It's not an easy time to be a French bank in your home country. As U.S. banks build out their Paris offices post-Brexit, competition for French talent has intensified, and although French banks have hiked their salaries, they've been trumped by recent increases at American competitors.
"The trouble with the French banks is that they were already paying below market," says one Paris headhunter. "They increased their salaries around two months ago, but then the Americans increased their salaries too, and now they're behind again."
French newspaper Les Echos highlighted the issue last week, noting that French banks have always had a problem hiring in New York and that this has now been exported to Paris, where some American banks say that have over 30 people from big French houses queuing up to join on the premise that by doing so they can double their compensation.
Headhunters in Paris say the pay differential between French and U.S. banks is broadest at vice president (VP) level and above. French banks like SocGen now pay salaries of €160k, €170k and €180k to the equivalents of VPs one, two and three, but American banks are offering similar or higher salaries and far higher bonuses.
The gap begins at analyst level. A few months ago, SocGen and BNP raised salaries for their first, second and third year investment banking analysts in Paris to €67k, €75k, €85k, and €70k, €80k, and €90k respectively according to the head of one local headhunting firm. This wasn't bad - until Goldman Sachs increased its Paris salaries for junior bankers at the same level to €85k, €105k and €125k, from €70k, €85k and €110k previously. - French banks have been chasing a moving target.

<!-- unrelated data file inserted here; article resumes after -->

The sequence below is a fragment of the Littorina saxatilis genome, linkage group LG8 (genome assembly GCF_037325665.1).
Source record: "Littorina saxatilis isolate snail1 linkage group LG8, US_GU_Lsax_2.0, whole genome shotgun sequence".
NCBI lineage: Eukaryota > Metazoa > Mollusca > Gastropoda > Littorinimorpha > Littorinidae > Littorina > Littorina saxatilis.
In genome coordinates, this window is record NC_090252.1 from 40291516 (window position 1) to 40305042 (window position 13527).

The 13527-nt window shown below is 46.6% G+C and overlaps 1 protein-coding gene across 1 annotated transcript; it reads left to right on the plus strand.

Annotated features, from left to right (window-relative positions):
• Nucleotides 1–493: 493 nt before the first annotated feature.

The chart below shows headhunters' claims about current salary levels for analysts working in the investment banking divisions of banks in Paris. These numbers have not been verified by the banks themselves.
Claude Calmon, another Paris-based headhunter confirms that French banks are in a corner on pay but says they have other methods of attracting people to work for them. "French banks had to increase their salaries, but the competition is still winning," he says. "However, a French bank can offer a generalist platform and has a stronger commercial banking business."
Photo by Anastase Maragos on Unsplash